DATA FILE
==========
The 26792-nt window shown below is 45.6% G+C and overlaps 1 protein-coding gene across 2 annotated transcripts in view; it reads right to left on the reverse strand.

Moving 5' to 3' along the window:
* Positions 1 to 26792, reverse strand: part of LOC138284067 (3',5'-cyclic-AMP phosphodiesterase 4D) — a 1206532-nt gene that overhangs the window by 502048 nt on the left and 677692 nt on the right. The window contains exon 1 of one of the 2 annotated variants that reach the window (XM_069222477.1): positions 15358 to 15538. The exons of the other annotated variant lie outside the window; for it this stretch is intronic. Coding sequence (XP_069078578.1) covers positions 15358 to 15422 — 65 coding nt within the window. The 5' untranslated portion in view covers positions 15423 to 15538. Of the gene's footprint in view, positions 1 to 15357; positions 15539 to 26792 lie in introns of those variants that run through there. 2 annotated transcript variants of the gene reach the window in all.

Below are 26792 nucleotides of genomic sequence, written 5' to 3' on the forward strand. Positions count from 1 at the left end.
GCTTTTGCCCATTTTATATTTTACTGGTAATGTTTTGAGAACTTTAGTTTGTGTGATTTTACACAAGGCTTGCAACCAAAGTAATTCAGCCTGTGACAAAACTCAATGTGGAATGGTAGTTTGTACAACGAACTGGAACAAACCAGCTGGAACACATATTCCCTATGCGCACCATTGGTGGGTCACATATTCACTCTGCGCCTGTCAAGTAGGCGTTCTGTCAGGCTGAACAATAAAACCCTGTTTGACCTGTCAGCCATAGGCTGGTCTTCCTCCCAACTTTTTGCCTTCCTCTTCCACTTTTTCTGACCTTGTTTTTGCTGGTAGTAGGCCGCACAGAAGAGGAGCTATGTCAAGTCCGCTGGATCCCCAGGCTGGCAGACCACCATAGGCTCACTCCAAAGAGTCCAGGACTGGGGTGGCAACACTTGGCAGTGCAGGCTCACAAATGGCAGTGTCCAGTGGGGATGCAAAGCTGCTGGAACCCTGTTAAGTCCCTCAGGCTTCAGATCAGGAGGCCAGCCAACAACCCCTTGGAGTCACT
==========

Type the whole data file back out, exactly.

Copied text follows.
The 26792-nt window shown below is 45.6% G+C and overlaps 1 protein-coding gene across 2 annotated transcripts in view; it reads right to left on the reverse strand.

Moving 5' to 3' along the window:
* Positions 1 to 26792, reverse strand: part of LOC138284067 (3',5'-cyclic-AMP phosphodiesterase 4D) — a 1206532-nt gene that overhangs the window by 502048 nt on the left and 677692 nt on the right. The window contains exon 1 of one of the 2 annotated variants that reach the window (XM_069222477.1): positions 15358 to 15538. The exons of the other annotated variant lie outside the window; for it this stretch is intronic. Coding sequence (XP_069078578.1) covers positions 15358 to 15422 — 65 coding nt within the window. The 5' untranslated portion in view covers positions 15423 to 15538. Of the gene's footprint in view, positions 1 to 15357; positions 15539 to 26792 lie in introns of those variants that run through there. 2 annotated transcript variants of the gene reach the window in all.

Below are 26792 nucleotides of genomic sequence, written 5' to 3' on the forward strand. Positions count from 1 at the left end.
GCTTTTGCCCATTTTATATTTTACTGGTAATGTTTTGAGAACTTTAGTTTGTGTGATTTTACACAAGGCTTGCAACCAAAGTAATTCAGCCTGTGACAAAACTCAATGTGGAATGGTAGTTTGTACAACGAACTGGAACAAACCAGCTGGAACACATATTCCCTATGCGCACCATTGGTGGGTCACATATTCACTCTGCGCCTGTCAAGTAGGCGTTCTGTCAGGCTGAACAATAAAACCCTGTTTGACCTGTCAGCCATAGGCTGGTCTTCCTCCCAACTTTTTGCCTTCCTCTTCCACTTTTTCTGACCTTGTTTTTGCTGGTAGTAGGCCGCACAGAAGAGGAGCTATGTCAAGTCCGCTGGATCCCCAGGCTGGCAGACCACCATAGGCTCACTCCAAAGAGTCCAGGACTGGGGTGGCAACACTTGGCAGTGCAGGCTCACAAATGGCAGTGTCCAGTGGGGATGCAAAGCTGCTGGAACCCTGTTAAGTCCCTCAGGCTTCAGATCAGGAGGCCAGCCAACAACCCCTTGGAGTCACT